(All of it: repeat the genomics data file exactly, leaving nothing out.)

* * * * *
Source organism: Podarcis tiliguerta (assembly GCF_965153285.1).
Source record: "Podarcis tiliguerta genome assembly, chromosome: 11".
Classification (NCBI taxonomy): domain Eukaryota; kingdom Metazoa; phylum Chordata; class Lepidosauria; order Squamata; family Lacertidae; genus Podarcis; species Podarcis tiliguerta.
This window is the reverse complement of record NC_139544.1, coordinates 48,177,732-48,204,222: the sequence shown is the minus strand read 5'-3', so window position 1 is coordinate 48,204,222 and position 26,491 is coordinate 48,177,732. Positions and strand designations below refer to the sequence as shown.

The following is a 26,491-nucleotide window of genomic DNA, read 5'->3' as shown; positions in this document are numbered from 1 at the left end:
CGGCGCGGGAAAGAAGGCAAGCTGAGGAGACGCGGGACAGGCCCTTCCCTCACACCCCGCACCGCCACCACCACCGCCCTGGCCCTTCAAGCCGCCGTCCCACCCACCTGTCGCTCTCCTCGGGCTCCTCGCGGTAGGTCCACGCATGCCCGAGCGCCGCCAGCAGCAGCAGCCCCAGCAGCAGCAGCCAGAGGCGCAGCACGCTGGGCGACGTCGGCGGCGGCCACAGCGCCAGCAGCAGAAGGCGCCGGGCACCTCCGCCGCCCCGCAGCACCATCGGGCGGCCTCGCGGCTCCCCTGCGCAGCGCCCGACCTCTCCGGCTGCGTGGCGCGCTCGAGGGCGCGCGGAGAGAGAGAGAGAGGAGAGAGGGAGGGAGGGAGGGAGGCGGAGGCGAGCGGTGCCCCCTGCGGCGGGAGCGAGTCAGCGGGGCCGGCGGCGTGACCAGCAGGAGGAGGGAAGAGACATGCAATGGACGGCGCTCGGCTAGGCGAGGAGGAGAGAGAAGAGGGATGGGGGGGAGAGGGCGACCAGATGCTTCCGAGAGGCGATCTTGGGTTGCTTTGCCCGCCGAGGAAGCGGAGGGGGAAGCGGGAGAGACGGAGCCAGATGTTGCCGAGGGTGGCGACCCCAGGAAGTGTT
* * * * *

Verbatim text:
Source organism: Podarcis tiliguerta (assembly GCF_965153285.1).
Source record: "Podarcis tiliguerta genome assembly, chromosome: 11".
Classification (NCBI taxonomy): domain Eukaryota; kingdom Metazoa; phylum Chordata; class Lepidosauria; order Squamata; family Lacertidae; genus Podarcis; species Podarcis tiliguerta.
This window is the reverse complement of record NC_139544.1, coordinates 48,177,732-48,204,222: the sequence shown is the minus strand read 5'-3', so window position 1 is coordinate 48,204,222 and position 26,491 is coordinate 48,177,732. Positions and strand designations below refer to the sequence as shown.

The following is a 26,491-nucleotide window of genomic DNA, read 5'->3' as shown; positions in this document are numbered from 1 at the left end:
CGGCGCGGGAAAGAAGGCAAGCTGAGGAGACGCGGGACAGGCCCTTCCCTCACACCCCGCACCGCCACCACCACCGCCCTGGCCCTTCAAGCCGCCGTCCCACCCACCTGTCGCTCTCCTCGGGCTCCTCGCGGTAGGTCCACGCATGCCCGAGCGCCGCCAGCAGCAGCAGCCCCAGCAGCAGCAGCCAGAGGCGCAGCACGCTGGGCGACGTCGGCGGCGGCCACAGCGCCAGCAGCAGAAGGCGCCGGGCACCTCCGCCGCCCCGCAGCACCATCGGGCGGCCTCGCGGCTCCCCTGCGCAGCGCCCGACCTCTCCGGCTGCGTGGCGCGCTCGAGGGCGCGCGGAGAGAGAGAGAGAGGAGAGAGGGAGGGAGGGAGGGAGGCGGAGGCGAGCGGTGCCCCCTGCGGCGGGAGCGAGTCAGCGGGGCCGGCGGCGTGACCAGCAGGAGGAGGGAAGAGACATGCAATGGACGGCGCTCGGCTAGGCGAGGAGGAGAGAGAAGAGGGATGGGGGGGAGAGGGCGACCAGATGCTTCCGAGAGGCGATCTTGGGTTGCTTTGCCCGCCGAGGAAGCGGAGGGGGAAGCGGGAGAGACGGAGCCAGATGTTGCCGAGGGTGGCGACCCCAGGAAGTGTT